Image-directed, tissue-preserving focal therapy of prostate cancer: a feasibility study of a novel deformable magnetic resonance-ultrasound (MR-US) registration system
Louise Dickinson*†, Yipeng Hu‡, Hashim U. Ahmed*†, Clare Allen§, Alex P. Kirkham§, Mark Emberton*† and Dean Barratt‡
Departments of *Urology and §Radiology, University College London Hospitals NHS Foundation Trust, †Division of Surgery and Interventional Sciences and ‡Centre for Medical Image Computing and Department of Medical Physics and Bioengineering, Univeristy College London, London, UK
• To evaluate the feasibility of using computer-assisted, deformable image registration software to enable three-dimensional (3D), multi-parametric (mp) magnetic resonance imaging (MRI)-derived information on tumour location and extent, to inform the planning and conduct of focal high-intensity focused ultrasound (HIFU) therapy.
PATIENTS AND METHODS
• A nested pilot study of 26 consecutive men with a visible discrete focus on mpMRI, correlating with positive histology on transperineal template mapping biopsy, who underwent focal HIFU (Sonablate 500®) within a prospective, Ethics Committee-approved multicentre trial (‘INDEX’).
• Non-rigid image registration software developed in our institution was used to transfer data on the location and limits of the index lesion as defined by mpMRI.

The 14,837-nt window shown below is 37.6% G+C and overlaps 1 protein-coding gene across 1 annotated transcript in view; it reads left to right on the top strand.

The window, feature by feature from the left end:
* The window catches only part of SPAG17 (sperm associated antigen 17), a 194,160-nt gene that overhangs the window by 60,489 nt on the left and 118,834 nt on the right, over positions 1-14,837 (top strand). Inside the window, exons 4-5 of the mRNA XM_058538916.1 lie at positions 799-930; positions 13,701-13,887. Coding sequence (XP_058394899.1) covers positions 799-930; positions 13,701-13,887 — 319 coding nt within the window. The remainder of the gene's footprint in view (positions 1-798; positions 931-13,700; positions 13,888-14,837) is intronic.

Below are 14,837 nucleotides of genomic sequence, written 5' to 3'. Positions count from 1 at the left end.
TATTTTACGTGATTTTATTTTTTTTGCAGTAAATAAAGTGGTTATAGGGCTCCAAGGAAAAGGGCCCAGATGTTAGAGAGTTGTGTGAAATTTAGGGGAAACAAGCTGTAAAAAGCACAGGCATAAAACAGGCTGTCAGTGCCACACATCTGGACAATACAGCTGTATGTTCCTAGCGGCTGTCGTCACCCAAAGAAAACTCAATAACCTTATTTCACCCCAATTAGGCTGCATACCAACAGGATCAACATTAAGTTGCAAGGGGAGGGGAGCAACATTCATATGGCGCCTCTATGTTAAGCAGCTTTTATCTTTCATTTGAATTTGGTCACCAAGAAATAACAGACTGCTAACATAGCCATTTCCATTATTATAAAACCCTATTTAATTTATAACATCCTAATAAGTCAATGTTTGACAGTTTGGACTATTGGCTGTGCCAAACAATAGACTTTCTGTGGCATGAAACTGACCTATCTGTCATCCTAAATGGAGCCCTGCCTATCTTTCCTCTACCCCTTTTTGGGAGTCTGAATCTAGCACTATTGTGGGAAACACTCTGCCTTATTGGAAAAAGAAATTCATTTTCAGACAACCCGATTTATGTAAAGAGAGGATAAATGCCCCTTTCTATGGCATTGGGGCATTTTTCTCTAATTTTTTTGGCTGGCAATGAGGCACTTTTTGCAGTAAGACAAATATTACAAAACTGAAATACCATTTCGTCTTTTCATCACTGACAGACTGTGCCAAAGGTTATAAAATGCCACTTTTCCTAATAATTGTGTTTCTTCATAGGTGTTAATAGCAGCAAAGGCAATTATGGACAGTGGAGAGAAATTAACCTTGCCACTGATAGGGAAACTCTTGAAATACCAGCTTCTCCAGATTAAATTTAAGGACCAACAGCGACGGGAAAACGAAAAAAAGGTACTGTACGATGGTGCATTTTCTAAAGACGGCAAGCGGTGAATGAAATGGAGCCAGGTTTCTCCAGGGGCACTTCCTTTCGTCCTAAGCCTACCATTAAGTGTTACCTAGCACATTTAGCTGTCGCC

• Manual contouring of the prostate capsule and histologically confirmed MR-visible lesion was performed preoperatively by a urologist and uro-radiologist.
• A deformable patient-specific computer model, which captures the location of the target lesion, was automatically generated for each patient and registered to a 3D transrectal ultrasonography (US) volume using a small number (10–20) of manually defined capsule points.
• During the focal HIFU, the urologist could add additional sonications after image-registration if it was felt that the original treatment plan did not cover the lesion sufficiently with a margin.
• Prostate capsule and lesion contouring was achieved in <5 min preoperatively. The mean (range) time taken to register images was 6 (3–16) min.
• Additional treatment sonications were added in 13 of 26 cases leading to a mean (range) additional treatment time of 45 (9–90) s.
• Non-rigid MR-US registration is feasible, efficient and can locate lesions on US.
• The process has potential for improved accuracy of focal treatments, and improved diagnostic sampling strategies for prostate cancer.
• Further work on whether deformable MR-US registration impacts on efficacy is required.